LANDLESSNESS IS BASIC CAUSE OF POVERTY
There is one fundamental factor which your magazine on poverty (NI 310) overlooked. It is landlessness. All life and all wealth derive ultimately from land, and in the UK [United Kingdom] approximately five per cent of people own outright -- and tend to exploit possession of -- 75 per cent of the land and its natural resources.
The remaining 95 per cent of us have to sell our labour in a shrinking labour market.
The way out? Accept the fact that all land and natural resources be regarded as community assets and that we must each, while reaping the full benefit for what we put into the economy, pay for what we take out. The Exchequer [the British Government Treasury] should collect the economic rent of all land sites.
Gordon Rudlin, of Stonesfield, England, in the New Internationalist, No. 312, May 1999, page 2
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This is not a new idea. The American economic journalist Henry George dedicated his book Progress and Poverty 1879 "To those who, seeing the vice and misery that spring from the unequal distribution of wealth and privilege, feel the possibility of a higher social state and would strive for its attainment".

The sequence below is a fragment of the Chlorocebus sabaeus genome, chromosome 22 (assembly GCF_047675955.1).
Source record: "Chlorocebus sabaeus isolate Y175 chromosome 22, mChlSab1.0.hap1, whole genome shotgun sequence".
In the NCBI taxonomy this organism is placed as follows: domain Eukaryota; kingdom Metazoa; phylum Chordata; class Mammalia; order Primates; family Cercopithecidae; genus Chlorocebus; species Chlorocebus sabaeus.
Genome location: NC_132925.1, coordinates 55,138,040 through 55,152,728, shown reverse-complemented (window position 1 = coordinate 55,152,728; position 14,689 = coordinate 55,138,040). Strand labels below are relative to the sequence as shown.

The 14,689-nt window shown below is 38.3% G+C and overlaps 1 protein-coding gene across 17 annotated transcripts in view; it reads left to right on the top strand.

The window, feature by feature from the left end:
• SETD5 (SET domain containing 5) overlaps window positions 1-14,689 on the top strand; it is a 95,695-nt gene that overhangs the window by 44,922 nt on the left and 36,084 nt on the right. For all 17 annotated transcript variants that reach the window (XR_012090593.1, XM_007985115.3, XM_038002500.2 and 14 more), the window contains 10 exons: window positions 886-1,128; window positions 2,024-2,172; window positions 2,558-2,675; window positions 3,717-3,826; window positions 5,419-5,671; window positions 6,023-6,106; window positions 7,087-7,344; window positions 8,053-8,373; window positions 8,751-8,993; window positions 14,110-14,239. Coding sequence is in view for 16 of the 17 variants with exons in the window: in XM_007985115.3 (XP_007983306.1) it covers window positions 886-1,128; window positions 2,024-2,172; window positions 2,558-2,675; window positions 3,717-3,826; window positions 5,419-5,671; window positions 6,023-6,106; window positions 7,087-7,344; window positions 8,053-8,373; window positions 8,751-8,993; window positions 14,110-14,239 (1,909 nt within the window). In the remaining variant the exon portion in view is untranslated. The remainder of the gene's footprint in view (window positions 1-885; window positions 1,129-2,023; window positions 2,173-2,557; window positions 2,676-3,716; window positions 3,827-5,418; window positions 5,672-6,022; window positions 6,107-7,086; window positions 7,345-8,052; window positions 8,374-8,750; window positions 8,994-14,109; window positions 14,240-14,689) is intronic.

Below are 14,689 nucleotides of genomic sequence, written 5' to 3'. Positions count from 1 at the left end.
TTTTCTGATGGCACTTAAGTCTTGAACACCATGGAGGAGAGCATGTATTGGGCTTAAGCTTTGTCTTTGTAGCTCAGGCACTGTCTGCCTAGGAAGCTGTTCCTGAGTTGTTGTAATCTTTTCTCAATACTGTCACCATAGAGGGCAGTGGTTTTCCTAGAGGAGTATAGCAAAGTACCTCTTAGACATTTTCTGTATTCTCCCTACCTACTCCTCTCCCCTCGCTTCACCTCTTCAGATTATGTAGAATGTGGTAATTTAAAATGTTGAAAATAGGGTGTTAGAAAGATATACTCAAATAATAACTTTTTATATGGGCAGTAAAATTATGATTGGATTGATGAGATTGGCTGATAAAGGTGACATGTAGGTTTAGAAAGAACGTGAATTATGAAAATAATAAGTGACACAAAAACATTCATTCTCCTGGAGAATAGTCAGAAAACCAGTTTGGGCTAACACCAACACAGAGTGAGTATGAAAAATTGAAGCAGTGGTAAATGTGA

-- Gordon Rudlin, of Stonesfield, England, in the May 1999 New Internationalist
COMMENT: A wrong impression might have accidentally been made by the first paragraph above. The New Internationalist for years and years has featured landlessness as a basic problem in many of the poorer nations. There are also newsitems on the attempts at land redistribution. The magazine is a goldmine of information on monopolies, superstitions, multinational corporations, conspicuous consumption, nepotism, militarism, terrorism, persecutions, economic rationalism, doctrinaire socialism, and many other causes of death-dealing poverty in the Second (Communist and ex-Communist) World and Third (poor) World, and relative poverty in the First (prosperous) World. The New Internationalist has back issues on line plus secure on-line shopping for publications at http://www.newint.org
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